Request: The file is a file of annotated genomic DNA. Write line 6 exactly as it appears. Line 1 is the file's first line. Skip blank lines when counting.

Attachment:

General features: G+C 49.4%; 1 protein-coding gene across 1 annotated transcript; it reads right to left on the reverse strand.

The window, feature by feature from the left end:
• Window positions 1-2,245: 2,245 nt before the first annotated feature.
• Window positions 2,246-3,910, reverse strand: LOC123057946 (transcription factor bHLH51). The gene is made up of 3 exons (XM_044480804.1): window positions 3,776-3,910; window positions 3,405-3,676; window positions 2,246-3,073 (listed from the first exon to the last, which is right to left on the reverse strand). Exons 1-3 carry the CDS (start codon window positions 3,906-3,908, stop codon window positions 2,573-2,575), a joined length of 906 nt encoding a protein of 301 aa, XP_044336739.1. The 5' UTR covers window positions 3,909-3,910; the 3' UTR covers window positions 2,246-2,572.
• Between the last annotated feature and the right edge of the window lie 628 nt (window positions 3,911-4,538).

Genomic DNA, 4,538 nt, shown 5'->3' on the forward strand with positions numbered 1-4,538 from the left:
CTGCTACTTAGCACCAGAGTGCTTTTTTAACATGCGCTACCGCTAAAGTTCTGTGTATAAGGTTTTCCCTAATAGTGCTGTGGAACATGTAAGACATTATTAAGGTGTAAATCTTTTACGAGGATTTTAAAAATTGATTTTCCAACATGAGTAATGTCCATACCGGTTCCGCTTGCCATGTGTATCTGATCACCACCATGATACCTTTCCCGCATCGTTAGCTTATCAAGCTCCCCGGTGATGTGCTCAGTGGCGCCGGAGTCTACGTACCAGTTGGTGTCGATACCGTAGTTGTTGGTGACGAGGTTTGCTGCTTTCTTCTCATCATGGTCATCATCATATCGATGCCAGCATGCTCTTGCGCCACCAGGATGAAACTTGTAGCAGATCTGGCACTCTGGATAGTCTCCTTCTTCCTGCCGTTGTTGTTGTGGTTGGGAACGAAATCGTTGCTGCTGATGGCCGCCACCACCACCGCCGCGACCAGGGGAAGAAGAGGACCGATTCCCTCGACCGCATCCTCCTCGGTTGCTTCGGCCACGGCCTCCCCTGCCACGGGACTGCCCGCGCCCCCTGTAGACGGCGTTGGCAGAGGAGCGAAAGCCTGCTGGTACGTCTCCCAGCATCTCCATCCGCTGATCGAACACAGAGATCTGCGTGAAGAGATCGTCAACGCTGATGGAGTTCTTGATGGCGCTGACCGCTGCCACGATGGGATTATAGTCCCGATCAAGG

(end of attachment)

Genomic DNA, 4,538 nt, shown 5'->3' on the forward strand with positions numbered 1-4,538 from the left: